Then, progress to _Cvltvre Made Stvpid: A Misguided Tour of Illiterature, Fine and Dandy Arts, and the Subhumanities_. In addition to explaining the mysteries of cinema and bookbinding, Weller provides some excellent tips on how to get more for your money, cvltvre-wise. But wait! There's more! Names of composers and artists you can teach your dog and cat!
I got the Bassinette/Massenet joke in the opera section. Finally. I figure, some day, I'm going to reread these and laugh uproariously all the way through, and I will then consider myself Truly Educated.
Highly, highly, highly recommended.
'' (Rebecca Crowley)
It's been out in hardcover for a while; I got it from the local library last fall. It's...unexpected. The nature of the universe turns out to not really be what _anyone_ in the first two books thinks, and there's a genuinely beautiful section in the middle of the book dealing with this revelation. And the resolution is most satisfying.-- firstname.lastname@example.org
(So far, "Aristoi" is the only book by WJW that I've managed to find. As someone wrote, it shows "Cyberspace evolved beyond the Cyberpunk era", which is reason enough to read it. Stuff like the daimones and the posures are just an added extra;-)
(I have read De Lint's Moonheart, and it is good. Ruff's Fool is also one of my favourites. If those are representative of what "urban fantasy" is a about, i could stomach more.)
*them...then, tonight, it hit me -- I strongly suggest Paul Quarrington *(canadian author) especially _Whale Music_ and _Civilization_. Has anyone [..] Yep. He'd be a good one. I've recommended him a time or two my own self on this particular newsfroup. I dug Home Game, too. I suspect though that he's
Pierre Teilhard de Chardin was a Catholic priest and a paleontologist; he made important contributions to the study of human evolution, but he is best known for his philosophical work that (he believed) unified Catholic theology and evolutionary theory. You can read about his beliefs in his book The Phenomenon of Man. You can also read about Teilhard in quite a different context, in some of Stephen Jay Gould's essays.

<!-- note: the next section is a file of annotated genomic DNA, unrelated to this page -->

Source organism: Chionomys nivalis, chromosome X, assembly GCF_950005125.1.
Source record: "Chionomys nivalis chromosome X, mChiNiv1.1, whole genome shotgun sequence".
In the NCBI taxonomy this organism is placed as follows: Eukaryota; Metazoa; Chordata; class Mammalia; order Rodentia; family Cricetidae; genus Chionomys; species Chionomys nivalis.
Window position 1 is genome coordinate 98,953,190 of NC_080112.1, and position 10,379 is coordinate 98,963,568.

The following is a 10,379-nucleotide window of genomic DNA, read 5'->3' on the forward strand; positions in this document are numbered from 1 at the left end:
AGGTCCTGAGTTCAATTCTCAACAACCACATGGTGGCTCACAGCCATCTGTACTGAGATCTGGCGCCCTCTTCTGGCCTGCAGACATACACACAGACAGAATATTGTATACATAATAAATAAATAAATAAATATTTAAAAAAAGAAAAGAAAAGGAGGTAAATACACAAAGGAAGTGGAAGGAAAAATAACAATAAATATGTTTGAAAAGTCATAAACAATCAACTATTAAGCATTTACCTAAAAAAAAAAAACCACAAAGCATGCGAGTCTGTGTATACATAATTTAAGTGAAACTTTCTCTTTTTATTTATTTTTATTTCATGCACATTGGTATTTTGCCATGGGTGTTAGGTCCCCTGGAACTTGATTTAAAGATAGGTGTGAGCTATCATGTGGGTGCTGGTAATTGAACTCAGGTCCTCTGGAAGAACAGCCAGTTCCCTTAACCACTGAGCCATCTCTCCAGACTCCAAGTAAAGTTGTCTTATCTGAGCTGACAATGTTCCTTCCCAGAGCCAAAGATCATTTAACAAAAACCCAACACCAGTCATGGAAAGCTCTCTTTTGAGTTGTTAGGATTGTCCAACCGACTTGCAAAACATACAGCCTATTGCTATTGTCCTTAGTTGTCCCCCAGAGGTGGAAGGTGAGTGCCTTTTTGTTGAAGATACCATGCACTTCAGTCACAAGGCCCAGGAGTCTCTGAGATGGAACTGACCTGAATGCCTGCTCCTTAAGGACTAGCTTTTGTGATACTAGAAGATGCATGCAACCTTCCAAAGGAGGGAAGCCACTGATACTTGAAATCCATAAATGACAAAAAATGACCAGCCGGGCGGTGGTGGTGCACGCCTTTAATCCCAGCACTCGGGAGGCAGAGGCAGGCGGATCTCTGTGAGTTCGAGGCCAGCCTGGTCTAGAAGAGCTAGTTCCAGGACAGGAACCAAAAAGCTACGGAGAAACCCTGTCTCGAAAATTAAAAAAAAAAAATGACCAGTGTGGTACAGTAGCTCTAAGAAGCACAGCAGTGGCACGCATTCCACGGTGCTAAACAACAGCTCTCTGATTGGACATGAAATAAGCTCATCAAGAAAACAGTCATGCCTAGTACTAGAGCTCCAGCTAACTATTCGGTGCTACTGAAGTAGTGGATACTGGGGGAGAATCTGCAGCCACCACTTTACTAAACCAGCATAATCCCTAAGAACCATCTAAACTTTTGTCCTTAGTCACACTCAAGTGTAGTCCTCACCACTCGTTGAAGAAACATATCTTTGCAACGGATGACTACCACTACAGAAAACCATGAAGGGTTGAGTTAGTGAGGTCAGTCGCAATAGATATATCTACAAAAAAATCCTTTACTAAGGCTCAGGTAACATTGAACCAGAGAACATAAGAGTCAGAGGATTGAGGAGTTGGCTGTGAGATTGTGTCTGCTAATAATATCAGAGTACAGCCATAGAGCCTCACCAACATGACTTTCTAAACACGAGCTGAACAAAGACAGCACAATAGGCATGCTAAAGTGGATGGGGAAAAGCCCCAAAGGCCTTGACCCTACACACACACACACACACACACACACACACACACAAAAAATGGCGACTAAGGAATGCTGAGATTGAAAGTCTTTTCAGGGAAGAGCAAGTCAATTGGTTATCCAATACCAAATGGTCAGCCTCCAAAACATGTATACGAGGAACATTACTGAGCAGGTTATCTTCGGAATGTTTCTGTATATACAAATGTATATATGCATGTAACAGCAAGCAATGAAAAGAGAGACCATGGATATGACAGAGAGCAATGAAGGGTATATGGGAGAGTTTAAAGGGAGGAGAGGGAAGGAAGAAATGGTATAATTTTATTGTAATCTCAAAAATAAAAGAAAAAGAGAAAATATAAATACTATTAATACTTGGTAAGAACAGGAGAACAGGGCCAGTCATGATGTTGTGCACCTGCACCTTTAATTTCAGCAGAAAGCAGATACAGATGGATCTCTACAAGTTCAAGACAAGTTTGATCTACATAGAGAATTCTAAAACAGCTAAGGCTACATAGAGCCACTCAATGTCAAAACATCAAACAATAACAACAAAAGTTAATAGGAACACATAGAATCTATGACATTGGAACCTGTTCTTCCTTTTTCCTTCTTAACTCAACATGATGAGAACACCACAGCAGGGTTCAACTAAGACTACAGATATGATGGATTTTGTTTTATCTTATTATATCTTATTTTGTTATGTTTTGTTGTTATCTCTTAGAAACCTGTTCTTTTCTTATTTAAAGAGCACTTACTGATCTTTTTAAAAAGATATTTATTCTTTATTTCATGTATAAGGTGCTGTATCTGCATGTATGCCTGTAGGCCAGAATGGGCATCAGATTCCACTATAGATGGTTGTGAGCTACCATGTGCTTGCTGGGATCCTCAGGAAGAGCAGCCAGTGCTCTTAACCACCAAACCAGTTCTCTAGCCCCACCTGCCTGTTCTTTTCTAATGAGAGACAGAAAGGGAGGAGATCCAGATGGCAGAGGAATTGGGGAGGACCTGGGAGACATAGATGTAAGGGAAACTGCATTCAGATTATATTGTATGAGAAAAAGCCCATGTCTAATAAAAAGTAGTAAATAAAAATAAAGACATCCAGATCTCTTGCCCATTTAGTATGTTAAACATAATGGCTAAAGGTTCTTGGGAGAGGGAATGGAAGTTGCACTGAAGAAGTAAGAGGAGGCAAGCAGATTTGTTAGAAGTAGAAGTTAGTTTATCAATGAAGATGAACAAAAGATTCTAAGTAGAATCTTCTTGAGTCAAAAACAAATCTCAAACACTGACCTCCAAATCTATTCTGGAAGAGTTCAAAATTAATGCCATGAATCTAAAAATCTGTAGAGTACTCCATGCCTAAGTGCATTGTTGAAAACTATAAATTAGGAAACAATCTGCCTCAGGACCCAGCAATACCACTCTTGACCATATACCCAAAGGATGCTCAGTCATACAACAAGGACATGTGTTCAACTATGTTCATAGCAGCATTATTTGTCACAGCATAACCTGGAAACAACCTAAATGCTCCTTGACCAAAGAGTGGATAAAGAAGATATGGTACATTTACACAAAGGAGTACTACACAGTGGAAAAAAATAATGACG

There was a recent article in _Foundation_ which dealt with _Childhood's End_. The author's thesis was that Clarke was exploring (in strictly humanistic terms!) the Omega point of Teilhard de Chardin's theology. If there ever was a man who predicted a Singularity first, it was de Chardin. Look for _The Phenomenon of Man_ - it may be theology, but it's *speculative* theology! It's probably the only specific theology to have inspired several different Sf writers...
From: email@example.com (Joann Zimmerman) Newsgroups: rec.arts.books Subject: Re: Reviews of new and recent cookbooks Date: 25 Aug 1995 18:31:12 MET
-- Doug Turnbull
Try the Enderby trilogy ("Inside Mr.Enderby","Enderby Outside", and "A Clockwork Testament" plus a fourth one called "Enderby's Dark Lady" that I've never read.) They're hilarious, scatological social novels about a lower class poetic genius and his travails with fame. Any novel whose first page includes the phrase "posterior riposte" is almost certainly bound to be a work of genius... Also try out "The End of the World News". I've never really been able to figure out whether it's a good novel or not, but it's very audacious, being a counterpoint of three stories: Freud, near his death, being rushed out of Vienna, A Broadway musical about Trotsky's visit to New York in 1917, and an end-of-the-world SF story about the world being destroyed by an asteroid. Kind of silly at times, but no one else even tries to do stuff like that.